http://www.accesstoinsight.org/tipitaka ... .bodh.html


This paragraph starts with ignorance, works all the way through DA and takes us into a liberative DA, but what's notable is that "aging-and-death" has been replaced with dukkha. That is the fourth layering of "death" -- it is not just part of the field, it is not just a seed, it is not just the end-result instead of bliss, it is (along with aging) specifically dukkha. Again I will point out, though, that aging and death are not dukkha itself, but they are the food that nourishes the dukkha we ourselves grow, so it's not even that "aging and death are dukkha" it's actually "what we do in response to aging and death results in dukkha".

Actually, the whole of dependent origination simply describes the arising of dukkha. If you look at MN 9 you'll see that Sariputta puts each and every step in the "what it is, where it comes from, how does it cease, what is the way to get it to cease" formulation. Pretty much anything described in that four-part formula (in whatever suttas we encounter it) is the equivalent of dukkha in some sense, so every step of dependent arising is dukkha. This is because what it answers is question #2: what is the origin of dukkha?

Dependent arising simultaneously describes how dukkha arises, and how anatta arises (it is the source of dukkha) ((and, as an aside, that all of this is impermanent, making it a discourse on the three marks of existence, too)) and everything that happens in DA is conditioned by that drive to create and nurture that sense-of-self that becomes anatta. Any time we are engaged in activities that have reference to that sense-of-self, we are in the DA process, engaged in fueling it, adding to our concepts of self, so we are part of what is "born, ages, suffers, dies" (in that we are feeding off of those experiences).

So when any one of us sits quietly in meditation, with the mind settled, and sensory information coming in, being observed and then allowed to pass, without reference to self, we are not engaged in feeding off of those experiences, so for those moments, we are experiencing the world without reference to being born, aging, suffering, dying -- we are experiencing "the deathless".

I think that answers all the questions you posed?

:namaste:
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Re: the great rebirth debate

Postby kirk5a » Fri Mar 16, 2012 8:09 pm

nowheat wrote:So when any one of us sits quietly in meditation, with the mind settled, and sensory information coming in, being observed and then allowed to pass, without reference to self, we are not engaged in feeding off of those experiences, so for those moments, we are experiencing the world without reference to being born, aging, suffering, dying -- we are experiencing "the deathless".

Have you presented this, what you say is "experiencing the deathless" to a teacher for review?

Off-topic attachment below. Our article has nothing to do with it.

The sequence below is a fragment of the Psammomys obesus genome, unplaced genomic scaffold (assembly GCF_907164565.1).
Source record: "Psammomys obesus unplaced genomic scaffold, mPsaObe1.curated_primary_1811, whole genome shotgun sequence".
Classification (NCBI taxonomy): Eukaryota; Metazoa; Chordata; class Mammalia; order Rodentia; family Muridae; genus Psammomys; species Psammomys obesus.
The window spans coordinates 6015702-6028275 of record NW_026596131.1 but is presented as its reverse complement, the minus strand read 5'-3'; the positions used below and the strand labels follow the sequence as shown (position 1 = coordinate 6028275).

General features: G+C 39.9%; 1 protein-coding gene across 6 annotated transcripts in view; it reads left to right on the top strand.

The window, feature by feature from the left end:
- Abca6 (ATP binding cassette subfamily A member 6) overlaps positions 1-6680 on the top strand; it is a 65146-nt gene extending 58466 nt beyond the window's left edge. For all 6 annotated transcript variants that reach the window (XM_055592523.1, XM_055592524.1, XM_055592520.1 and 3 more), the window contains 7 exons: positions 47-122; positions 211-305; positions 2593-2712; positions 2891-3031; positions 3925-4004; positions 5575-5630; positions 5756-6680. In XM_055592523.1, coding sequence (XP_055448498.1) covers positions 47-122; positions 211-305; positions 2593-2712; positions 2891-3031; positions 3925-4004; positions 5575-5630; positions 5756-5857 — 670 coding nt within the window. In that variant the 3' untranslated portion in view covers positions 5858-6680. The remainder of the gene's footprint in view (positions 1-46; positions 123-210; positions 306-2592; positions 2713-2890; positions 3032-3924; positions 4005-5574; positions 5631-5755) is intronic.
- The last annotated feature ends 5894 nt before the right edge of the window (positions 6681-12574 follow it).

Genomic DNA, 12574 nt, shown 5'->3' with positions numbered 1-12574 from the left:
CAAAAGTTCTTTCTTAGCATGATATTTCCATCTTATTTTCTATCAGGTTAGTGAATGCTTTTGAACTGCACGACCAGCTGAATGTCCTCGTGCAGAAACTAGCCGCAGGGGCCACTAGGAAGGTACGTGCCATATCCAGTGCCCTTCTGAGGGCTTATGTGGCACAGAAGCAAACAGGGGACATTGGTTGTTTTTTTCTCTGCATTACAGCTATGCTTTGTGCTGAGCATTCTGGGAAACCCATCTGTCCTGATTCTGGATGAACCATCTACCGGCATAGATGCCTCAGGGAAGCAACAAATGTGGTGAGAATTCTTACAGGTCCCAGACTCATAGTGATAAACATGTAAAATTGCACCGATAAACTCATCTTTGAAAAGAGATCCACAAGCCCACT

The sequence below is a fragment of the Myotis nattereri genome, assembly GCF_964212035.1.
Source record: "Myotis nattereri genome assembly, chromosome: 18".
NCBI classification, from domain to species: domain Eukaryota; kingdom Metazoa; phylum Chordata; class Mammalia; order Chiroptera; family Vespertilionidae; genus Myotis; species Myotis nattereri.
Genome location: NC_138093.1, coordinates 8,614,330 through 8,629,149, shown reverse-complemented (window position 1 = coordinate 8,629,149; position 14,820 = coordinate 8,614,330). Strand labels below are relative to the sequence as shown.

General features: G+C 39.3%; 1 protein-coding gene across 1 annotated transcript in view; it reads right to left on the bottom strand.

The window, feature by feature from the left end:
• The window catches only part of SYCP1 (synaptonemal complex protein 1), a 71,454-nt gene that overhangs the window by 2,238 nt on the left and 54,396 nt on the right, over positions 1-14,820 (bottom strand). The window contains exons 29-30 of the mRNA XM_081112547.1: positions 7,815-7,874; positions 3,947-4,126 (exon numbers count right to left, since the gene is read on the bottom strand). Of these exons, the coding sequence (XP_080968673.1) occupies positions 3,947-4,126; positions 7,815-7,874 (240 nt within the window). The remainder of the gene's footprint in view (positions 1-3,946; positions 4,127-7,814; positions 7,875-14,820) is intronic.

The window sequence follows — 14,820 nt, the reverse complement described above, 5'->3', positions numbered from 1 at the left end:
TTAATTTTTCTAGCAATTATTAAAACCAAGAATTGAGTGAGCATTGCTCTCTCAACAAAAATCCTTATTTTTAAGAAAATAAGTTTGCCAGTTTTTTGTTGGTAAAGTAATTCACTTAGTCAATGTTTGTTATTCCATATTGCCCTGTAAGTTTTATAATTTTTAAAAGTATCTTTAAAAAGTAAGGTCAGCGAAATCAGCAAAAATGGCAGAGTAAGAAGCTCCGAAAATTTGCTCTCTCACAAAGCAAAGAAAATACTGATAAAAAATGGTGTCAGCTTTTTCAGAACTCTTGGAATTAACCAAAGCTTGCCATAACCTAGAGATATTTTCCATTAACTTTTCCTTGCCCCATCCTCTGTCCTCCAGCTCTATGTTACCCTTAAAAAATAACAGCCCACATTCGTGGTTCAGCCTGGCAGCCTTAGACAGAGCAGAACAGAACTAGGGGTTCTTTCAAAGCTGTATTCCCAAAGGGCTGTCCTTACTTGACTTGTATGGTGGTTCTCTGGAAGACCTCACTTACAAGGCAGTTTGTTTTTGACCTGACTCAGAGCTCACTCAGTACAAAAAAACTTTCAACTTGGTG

"When one thing is practiced & pursued, ignorance is abandoned, clear knowing arises, the conceit 'I am' is abandoned, latent tendencies are uprooted, fetters are abandoned. Which one thing? Mindfulness immersed in the body." -AN 1.230
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Re: the great rebirth debate

Postby nowheat » Fri Mar 16, 2012 10:56 pm

kirk5a wrote:
nowheat wrote:So when any one of us sits quietly in meditation, with the mind settled, and sensory information coming in, being observed and then allowed to pass, without reference to self, we are not engaged in feeding off of those experiences, so for those moments, we are experiencing the world without reference to being born, aging, suffering, dying -- we are experiencing "the deathless".

Have you presented this, what you say is "experiencing the deathless" to a teacher for review?

"A teacher"? What sort of teacher do you have in mind? And for what purpose? "Presented" in what way?

:namaste:
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Re: the great rebirth debate

Postby vinasp » Fri Mar 16, 2012 11:00 pm

Hi Spiny, everyone,

Quote:
"But in DO "death" is defined in straightforward physical terms - so I'm not sure I follow your reasoning here."

How can you say that "death" is described in straightforward physical terms?

1. It is clearly said to be the "death" of "a being" (satta).

2. A being is defined in terms of craving.

3. An Arahant has no craving - he is therefore, not a being.

4. So, for an Arahant, the link "death" has already ceased, since there
is no longer "a being" to die.

5. The body will, of course, at some point, stop functioning and will
disintegrate.

Regards, Vincent.
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Re: the great rebirth debate

Postby kirk5a » Sat Mar 17, 2012 12:01 am

nowheat wrote:"A teacher"? What sort of teacher do you have in mind? And for what purpose? "Presented" in what way?

A Buddhist meditation teacher of impeccable conduct with long experience in practice and teaching. For the purpose of seeing whether your understanding and experience is actually what you take it to be. Do you allow for any possibility of latching onto a conditioned frame of mind and supposing that is "deathless" when it is not?
"When one thing is practiced & pursued, ignorance is abandoned, clear knowing arises, the conceit 'I am' is abandoned, latent tendencies are uprooted, fetters are abandoned. Which one thing? Mindfulness immersed in the body." -AN 1.230